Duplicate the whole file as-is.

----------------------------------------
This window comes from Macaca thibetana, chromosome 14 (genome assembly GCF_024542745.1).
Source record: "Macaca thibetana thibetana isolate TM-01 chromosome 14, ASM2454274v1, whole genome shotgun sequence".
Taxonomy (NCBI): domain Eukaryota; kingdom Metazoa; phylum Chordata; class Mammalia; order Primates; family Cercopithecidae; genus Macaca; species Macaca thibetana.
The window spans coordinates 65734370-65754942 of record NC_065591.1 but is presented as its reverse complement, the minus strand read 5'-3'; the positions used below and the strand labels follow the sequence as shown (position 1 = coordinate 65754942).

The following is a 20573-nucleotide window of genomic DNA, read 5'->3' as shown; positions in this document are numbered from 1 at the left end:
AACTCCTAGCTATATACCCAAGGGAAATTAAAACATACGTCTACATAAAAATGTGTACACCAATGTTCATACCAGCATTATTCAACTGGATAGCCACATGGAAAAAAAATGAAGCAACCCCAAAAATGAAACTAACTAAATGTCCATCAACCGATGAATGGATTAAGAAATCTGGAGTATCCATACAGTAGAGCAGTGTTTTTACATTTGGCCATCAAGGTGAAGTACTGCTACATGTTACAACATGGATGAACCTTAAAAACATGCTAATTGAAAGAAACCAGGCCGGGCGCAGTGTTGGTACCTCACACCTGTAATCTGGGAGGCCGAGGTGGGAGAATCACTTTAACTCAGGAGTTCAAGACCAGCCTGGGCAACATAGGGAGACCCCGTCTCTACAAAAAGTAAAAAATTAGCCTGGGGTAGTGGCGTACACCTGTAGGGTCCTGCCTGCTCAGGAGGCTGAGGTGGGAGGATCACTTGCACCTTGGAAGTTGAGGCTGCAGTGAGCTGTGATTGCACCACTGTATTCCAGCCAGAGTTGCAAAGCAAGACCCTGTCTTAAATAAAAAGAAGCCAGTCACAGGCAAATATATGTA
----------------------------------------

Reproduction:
This window comes from Macaca thibetana, chromosome 14 (genome assembly GCF_024542745.1).
Source record: "Macaca thibetana thibetana isolate TM-01 chromosome 14, ASM2454274v1, whole genome shotgun sequence".
Taxonomy (NCBI): domain Eukaryota; kingdom Metazoa; phylum Chordata; class Mammalia; order Primates; family Cercopithecidae; genus Macaca; species Macaca thibetana.
The window spans coordinates 65734370-65754942 of record NC_065591.1 but is presented as its reverse complement, the minus strand read 5'-3'; the positions used below and the strand labels follow the sequence as shown (position 1 = coordinate 65754942).

The following is a 20573-nucleotide window of genomic DNA, read 5'->3' as shown; positions in this document are numbered from 1 at the left end:
AACTCCTAGCTATATACCCAAGGGAAATTAAAACATACGTCTACATAAAAATGTGTACACCAATGTTCATACCAGCATTATTCAACTGGATAGCCACATGGAAAAAAAATGAAGCAACCCCAAAAATGAAACTAACTAAATGTCCATCAACCGATGAATGGATTAAGAAATCTGGAGTATCCATACAGTAGAGCAGTGTTTTTACATTTGGCCATCAAGGTGAAGTACTGCTACATGTTACAACATGGATGAACCTTAAAAACATGCTAATTGAAAGAAACCAGGCCGGGCGCAGTGTTGGTACCTCACACCTGTAATCTGGGAGGCCGAGGTGGGAGAATCACTTTAACTCAGGAGTTCAAGACCAGCCTGGGCAACATAGGGAGACCCCGTCTCTACAAAAAGTAAAAAATTAGCCTGGGGTAGTGGCGTACACCTGTAGGGTCCTGCCTGCTCAGGAGGCTGAGGTGGGAGGATCACTTGCACCTTGGAAGTTGAGGCTGCAGTGAGCTGTGATTGCACCACTGTATTCCAGCCAGAGTTGCAAAGCAAGACCCTGTCTTAAATAAAAAGAAGCCAGTCACAGGCAAATATATGTA